I think I was about 10 or 11 when I decided that I wanted to become a naturalist. I wasn’t actually sure how to become one, but ever since I discovered Gwen Frostic, I knew that I wanted to be just like her.
My Mom had bought a couple of her books and some of her greeting cards and I loved her style. They were filled with poetry and original prints of wild flowers, birds and her special signature logo – a tree frog. She managed to make a living doing the three things I loved most, drawing, poetry and the out-of-doors. I thought at the time that this was what a naturalist was supposed to be.
Because Mom knew of my passion, she took me to see her when she came to town to speak at the local Nature Center. I was star-struck. There, in a room full of women (there were no men and I was the only child) Gwen told us her story. She came to Kalamazoo in the 1920’s to go to the teacher’s college (now Western Michigan University) and got a degree in art during a period when few women went to college. After finishing school, she tried creating works of art by working with metal but couldn’t make a living at it.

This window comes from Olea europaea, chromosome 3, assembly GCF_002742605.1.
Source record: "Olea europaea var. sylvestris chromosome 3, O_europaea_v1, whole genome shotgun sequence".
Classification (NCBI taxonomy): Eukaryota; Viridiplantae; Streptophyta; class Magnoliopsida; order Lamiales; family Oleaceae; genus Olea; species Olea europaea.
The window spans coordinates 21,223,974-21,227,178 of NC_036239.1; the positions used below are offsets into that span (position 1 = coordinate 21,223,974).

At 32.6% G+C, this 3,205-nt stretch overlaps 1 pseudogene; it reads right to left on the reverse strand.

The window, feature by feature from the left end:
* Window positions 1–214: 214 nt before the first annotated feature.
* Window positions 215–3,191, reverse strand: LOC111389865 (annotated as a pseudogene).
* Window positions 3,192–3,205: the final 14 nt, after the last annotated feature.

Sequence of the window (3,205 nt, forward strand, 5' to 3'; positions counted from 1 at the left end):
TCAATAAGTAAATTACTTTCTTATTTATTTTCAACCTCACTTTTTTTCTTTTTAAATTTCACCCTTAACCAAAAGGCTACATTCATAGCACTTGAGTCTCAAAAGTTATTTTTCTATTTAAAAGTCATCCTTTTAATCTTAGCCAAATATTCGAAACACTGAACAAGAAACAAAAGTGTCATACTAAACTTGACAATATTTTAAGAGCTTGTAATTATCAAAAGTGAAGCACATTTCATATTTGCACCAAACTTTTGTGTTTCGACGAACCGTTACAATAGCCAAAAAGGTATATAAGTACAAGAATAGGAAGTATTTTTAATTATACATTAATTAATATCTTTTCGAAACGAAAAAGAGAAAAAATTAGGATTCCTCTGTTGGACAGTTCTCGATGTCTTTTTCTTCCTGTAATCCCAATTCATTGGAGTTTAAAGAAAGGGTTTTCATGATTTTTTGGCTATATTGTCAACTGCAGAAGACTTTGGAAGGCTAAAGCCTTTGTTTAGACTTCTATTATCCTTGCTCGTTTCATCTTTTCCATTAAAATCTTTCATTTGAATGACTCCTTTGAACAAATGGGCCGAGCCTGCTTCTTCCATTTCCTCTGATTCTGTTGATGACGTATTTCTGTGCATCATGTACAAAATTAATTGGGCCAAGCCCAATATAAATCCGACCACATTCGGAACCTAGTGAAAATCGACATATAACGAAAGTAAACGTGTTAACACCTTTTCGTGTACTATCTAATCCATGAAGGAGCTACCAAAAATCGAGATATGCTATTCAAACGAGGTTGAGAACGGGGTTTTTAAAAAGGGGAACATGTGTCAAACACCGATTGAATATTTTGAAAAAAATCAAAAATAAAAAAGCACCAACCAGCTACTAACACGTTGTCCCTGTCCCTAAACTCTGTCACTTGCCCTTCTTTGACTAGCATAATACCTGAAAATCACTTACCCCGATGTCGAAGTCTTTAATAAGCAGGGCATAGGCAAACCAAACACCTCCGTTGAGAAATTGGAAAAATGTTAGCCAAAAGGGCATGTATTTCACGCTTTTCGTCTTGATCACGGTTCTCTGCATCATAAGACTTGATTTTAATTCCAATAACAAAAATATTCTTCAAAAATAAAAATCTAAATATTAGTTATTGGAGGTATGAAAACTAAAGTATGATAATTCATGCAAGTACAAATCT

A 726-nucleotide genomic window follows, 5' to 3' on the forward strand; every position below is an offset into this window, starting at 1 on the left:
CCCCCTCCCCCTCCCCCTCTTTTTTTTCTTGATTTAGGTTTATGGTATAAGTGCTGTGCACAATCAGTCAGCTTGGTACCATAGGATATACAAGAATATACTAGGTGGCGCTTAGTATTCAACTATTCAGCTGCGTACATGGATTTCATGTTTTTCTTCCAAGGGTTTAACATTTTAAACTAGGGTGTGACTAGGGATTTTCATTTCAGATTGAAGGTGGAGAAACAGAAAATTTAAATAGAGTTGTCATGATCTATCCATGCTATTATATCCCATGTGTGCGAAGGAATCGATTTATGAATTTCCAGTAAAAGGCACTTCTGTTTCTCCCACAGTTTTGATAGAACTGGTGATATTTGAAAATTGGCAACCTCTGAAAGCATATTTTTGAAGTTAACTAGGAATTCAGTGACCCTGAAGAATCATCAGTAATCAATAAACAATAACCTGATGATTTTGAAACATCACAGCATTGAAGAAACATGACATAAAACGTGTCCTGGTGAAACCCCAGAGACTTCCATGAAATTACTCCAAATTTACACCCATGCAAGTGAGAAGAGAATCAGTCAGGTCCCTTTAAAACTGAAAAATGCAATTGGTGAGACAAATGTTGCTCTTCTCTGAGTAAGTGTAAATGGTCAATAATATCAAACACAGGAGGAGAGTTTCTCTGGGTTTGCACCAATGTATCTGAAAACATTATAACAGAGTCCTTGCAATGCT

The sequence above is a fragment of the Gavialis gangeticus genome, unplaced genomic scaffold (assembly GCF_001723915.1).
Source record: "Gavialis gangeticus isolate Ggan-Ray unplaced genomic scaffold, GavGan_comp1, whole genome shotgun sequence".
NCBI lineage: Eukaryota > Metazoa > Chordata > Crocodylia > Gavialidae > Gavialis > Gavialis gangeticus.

Looking around for something that would help pay the bills, she bought a used printing press and taught herself to make linoleum blocks for printing. This was the start of Presscraft Papers, and the cards, stationary and books that she created by hand are still made and sold today. She passed away about 11 years ago but her work lives on in the small town of Benzonia Michigan. Her studio is made of natural stone and is a very popular place for visitors who can see the printing presses still printing out her work.
I’ll always admire Gwen Frostic; despite a physical handicap from a bout with Polio when she was young, she used her talent and love of nature to build a successful business. She was outspoken and feisty, and I know that she influenced me greatly. Being a graduate of WMU, she often came to town to speak at the college, to elementary school kids and the community. Whenever she came to town, I would try to go hear her speak. Her message was “if I can do it, you can too” and it always inspired me.
I’ll never forget that day at the Nature Center, when after her talk, my Mom dragged the shy 10 year old right up to the front of the room and told Gwen how much I admired her. It was the thrill of my life when she gravely shook my hand, thanked me for coming and told me to keep drawing.
Now, at 58 years old, I’m drawing again and dreaming of becoming a naturalist, though I’m still not exactly sure how.